The role of maternal stress during pregnancy, maternal discipline, and child COMT Val158Met genotype in the development of compliance
Maternal discipline is an important predictor of child committed compliance. Maternal stress can affect both parenting and child development. In a large population-based cohort study (N=613) we examined whether maternal discipline mediated the association between maternal stress during pregnancy and child compliance, and whether COMT or DRD4 polymorphisms moderated the association between maternal discipline and child compliance. Family-related and general stress were measured through maternal self-report and genetic material was collected through cord blood sampling at birth. Mother-child dyads were observed at 36 months in disciplinary tasks in which the child was not allowed to touch attractive toys. Maternal discipline and child compliance were observed in two different tasks and independently coded. The association between family stress during pregnancy and child committed compliance was mediated by maternal positive discipline. Children with more COMT Met alleles seemed more susceptible to maternal positive discipline than children with more COMT Val alleles.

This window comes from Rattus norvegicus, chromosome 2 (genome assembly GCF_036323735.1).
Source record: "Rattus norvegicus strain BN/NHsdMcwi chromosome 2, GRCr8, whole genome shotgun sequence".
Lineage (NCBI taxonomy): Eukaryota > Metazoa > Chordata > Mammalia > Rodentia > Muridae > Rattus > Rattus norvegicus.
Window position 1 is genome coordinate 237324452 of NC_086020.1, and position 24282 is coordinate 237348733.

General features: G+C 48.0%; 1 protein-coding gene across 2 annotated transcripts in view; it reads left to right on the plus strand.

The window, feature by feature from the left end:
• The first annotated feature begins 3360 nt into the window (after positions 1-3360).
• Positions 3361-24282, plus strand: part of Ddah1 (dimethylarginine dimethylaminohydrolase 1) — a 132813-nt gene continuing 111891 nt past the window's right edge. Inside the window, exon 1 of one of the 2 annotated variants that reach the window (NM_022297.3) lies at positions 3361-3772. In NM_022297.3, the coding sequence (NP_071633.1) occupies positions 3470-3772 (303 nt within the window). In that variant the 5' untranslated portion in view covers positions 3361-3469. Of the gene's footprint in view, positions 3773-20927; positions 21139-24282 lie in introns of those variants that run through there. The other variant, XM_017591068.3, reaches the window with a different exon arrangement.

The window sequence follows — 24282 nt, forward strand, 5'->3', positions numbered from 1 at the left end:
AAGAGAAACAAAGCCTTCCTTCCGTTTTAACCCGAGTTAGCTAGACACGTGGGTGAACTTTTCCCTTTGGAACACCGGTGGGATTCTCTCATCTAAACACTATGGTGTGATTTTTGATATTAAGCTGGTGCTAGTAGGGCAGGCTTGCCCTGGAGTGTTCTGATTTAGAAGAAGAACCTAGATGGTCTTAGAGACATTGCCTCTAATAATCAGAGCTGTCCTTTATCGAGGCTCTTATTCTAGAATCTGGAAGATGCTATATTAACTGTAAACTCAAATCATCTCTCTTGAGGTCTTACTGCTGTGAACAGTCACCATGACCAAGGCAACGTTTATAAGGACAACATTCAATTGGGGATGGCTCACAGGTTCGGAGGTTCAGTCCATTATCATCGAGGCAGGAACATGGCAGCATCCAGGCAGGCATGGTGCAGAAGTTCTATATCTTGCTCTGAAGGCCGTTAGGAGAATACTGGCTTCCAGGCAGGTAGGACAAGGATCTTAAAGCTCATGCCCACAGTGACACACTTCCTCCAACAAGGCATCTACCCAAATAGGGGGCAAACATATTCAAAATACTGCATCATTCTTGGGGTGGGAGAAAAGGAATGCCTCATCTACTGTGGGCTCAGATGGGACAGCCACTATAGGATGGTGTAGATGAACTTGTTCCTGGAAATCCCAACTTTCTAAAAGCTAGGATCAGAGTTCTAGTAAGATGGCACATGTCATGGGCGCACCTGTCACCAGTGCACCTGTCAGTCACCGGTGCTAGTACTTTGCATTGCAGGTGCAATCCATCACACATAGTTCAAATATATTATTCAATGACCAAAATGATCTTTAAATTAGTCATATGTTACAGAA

|Keywords||Committed compliance, Differential susceptibility, Dopamine-related gene polymorphisms, Maternal discipline, Prenatal family stress|
|Persistent URL||dx.doi.org/10.1002/dev.21049, hdl.handle.net/1765/40952|
Kok, R, Bakermans-Kranenburg, M.J, van IJzendoorn, M.H, Velders, F.P, Linting, M, Jaddoe, V.W.V, … Tiemeier, H.W. (2013). The role of maternal stress during pregnancy, maternal discipline, and child COMT Val158Met genotype in the development of compliance. Developmental Psychobiology, 55(5), 451–464. doi:10.1002/dev.21049